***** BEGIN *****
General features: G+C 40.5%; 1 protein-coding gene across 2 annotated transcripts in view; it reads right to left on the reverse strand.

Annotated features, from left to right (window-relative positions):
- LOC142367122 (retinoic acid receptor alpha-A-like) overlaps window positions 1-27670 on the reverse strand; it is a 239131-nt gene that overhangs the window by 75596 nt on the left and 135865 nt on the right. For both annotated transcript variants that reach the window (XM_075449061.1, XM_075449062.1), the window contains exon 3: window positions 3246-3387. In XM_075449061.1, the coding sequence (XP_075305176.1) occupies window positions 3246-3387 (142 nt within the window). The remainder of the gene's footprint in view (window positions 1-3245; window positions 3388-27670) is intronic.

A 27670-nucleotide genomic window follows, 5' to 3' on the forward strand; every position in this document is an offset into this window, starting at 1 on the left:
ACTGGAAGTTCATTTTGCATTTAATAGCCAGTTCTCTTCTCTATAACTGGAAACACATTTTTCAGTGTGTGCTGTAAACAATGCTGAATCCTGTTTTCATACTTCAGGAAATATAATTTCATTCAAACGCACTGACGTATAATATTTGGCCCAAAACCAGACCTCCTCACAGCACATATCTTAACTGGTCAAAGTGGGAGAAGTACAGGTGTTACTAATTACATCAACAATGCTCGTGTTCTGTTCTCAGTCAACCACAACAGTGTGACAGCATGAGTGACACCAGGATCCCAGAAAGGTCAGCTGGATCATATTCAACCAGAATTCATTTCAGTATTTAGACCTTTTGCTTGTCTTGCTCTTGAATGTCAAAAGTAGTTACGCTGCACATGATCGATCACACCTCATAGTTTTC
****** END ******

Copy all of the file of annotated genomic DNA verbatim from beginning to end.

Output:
General features: G+C 40.5%; 1 protein-coding gene across 2 annotated transcripts in view; it reads right to left on the reverse strand.

Annotated features, from left to right (window-relative positions):
- LOC142367122 (retinoic acid receptor alpha-A-like) overlaps window positions 1-27670 on the reverse strand; it is a 239131-nt gene that overhangs the window by 75596 nt on the left and 135865 nt on the right. For both annotated transcript variants that reach the window (XM_075449061.1, XM_075449062.1), the window contains exon 3: window positions 3246-3387. In XM_075449061.1, the coding sequence (XP_075305176.1) occupies window positions 3246-3387 (142 nt within the window). The remainder of the gene's footprint in view (window positions 1-3245; window positions 3388-27670) is intronic.

A 27670-nucleotide genomic window follows, 5' to 3' on the forward strand; every position in this document is an offset into this window, starting at 1 on the left:
ACTGGAAGTTCATTTTGCATTTAATAGCCAGTTCTCTTCTCTATAACTGGAAACACATTTTTCAGTGTGTGCTGTAAACAATGCTGAATCCTGTTTTCATACTTCAGGAAATATAATTTCATTCAAACGCACTGACGTATAATATTTGGCCCAAAACCAGACCTCCTCACAGCACATATCTTAACTGGTCAAAGTGGGAGAAGTACAGGTGTTACTAATTACATCAACAATGCTCGTGTTCTGTTCTCAGTCAACCACAACAGTGTGACAGCATGAGTGACACCAGGATCCCAGAAAGGTCAGCTGGATCATATTCAACCAGAATTCATTTCAGTATTTAGACCTTTTGCTTGTCTTGCTCTTGAATGTCAAAAGTAGTTACGCTGCACATGATCGATCACACCTCATAGTTTTC